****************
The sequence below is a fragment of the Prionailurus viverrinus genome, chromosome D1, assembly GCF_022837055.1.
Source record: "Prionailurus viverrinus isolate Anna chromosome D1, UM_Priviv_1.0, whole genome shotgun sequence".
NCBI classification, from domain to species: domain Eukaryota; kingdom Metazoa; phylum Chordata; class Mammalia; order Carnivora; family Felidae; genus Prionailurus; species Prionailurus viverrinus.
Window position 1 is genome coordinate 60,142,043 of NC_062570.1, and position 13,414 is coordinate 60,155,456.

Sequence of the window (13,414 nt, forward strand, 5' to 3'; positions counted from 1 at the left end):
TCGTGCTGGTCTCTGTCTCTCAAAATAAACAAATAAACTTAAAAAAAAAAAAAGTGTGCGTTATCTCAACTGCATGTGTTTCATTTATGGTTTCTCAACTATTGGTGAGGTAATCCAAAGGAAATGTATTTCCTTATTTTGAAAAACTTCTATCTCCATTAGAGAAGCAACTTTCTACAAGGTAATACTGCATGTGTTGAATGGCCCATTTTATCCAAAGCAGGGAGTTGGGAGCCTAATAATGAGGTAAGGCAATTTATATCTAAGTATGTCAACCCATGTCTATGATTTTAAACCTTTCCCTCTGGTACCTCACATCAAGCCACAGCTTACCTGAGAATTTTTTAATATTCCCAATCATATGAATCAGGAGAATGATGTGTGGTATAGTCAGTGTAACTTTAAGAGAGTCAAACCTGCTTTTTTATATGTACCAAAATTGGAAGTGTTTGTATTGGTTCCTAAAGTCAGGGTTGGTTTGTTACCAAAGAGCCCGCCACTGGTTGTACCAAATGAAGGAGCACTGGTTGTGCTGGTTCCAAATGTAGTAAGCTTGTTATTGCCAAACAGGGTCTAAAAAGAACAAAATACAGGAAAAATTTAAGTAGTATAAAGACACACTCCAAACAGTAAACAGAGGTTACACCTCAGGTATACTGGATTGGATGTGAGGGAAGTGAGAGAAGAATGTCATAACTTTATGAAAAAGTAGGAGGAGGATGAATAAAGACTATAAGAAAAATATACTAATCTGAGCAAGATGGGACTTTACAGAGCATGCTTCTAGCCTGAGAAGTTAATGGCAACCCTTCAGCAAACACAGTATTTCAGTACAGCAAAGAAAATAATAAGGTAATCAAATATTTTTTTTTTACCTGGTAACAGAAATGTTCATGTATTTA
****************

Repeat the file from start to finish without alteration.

The sequence below is a fragment of the Prionailurus viverrinus genome, chromosome D1, assembly GCF_022837055.1.
Source record: "Prionailurus viverrinus isolate Anna chromosome D1, UM_Priviv_1.0, whole genome shotgun sequence".
NCBI classification, from domain to species: domain Eukaryota; kingdom Metazoa; phylum Chordata; class Mammalia; order Carnivora; family Felidae; genus Prionailurus; species Prionailurus viverrinus.
Window position 1 is genome coordinate 60,142,043 of NC_062570.1, and position 13,414 is coordinate 60,155,456.

Sequence of the window (13,414 nt, forward strand, 5' to 3'; positions counted from 1 at the left end):
TCGTGCTGGTCTCTGTCTCTCAAAATAAACAAATAAACTTAAAAAAAAAAAAAGTGTGCGTTATCTCAACTGCATGTGTTTCATTTATGGTTTCTCAACTATTGGTGAGGTAATCCAAAGGAAATGTATTTCCTTATTTTGAAAAACTTCTATCTCCATTAGAGAAGCAACTTTCTACAAGGTAATACTGCATGTGTTGAATGGCCCATTTTATCCAAAGCAGGGAGTTGGGAGCCTAATAATGAGGTAAGGCAATTTATATCTAAGTATGTCAACCCATGTCTATGATTTTAAACCTTTCCCTCTGGTACCTCACATCAAGCCACAGCTTACCTGAGAATTTTTTAATATTCCCAATCATATGAATCAGGAGAATGATGTGTGGTATAGTCAGTGTAACTTTAAGAGAGTCAAACCTGCTTTTTTATATGTACCAAAATTGGAAGTGTTTGTATTGGTTCCTAAAGTCAGGGTTGGTTTGTTACCAAAGAGCCCGCCACTGGTTGTACCAAATGAAGGAGCACTGGTTGTGCTGGTTCCAAATGTAGTAAGCTTGTTATTGCCAAACAGGGTCTAAAAAGAACAAAATACAGGAAAAATTTAAGTAGTATAAAGACACACTCCAAACAGTAAACAGAGGTTACACCTCAGGTATACTGGATTGGATGTGAGGGAAGTGAGAGAAGAATGTCATAACTTTATGAAAAAGTAGGAGGAGGATGAATAAAGACTATAAGAAAAATATACTAATCTGAGCAAGATGGGACTTTACAGAGCATGCTTCTAGCCTGAGAAGTTAATGGCAACCCTTCAGCAAACACAGTATTTCAGTACAGCAAAGAAAATAATAAGGTAATCAAATATTTTTTTTTTACCTGGTAACAGAAATGTTCATGTATTTA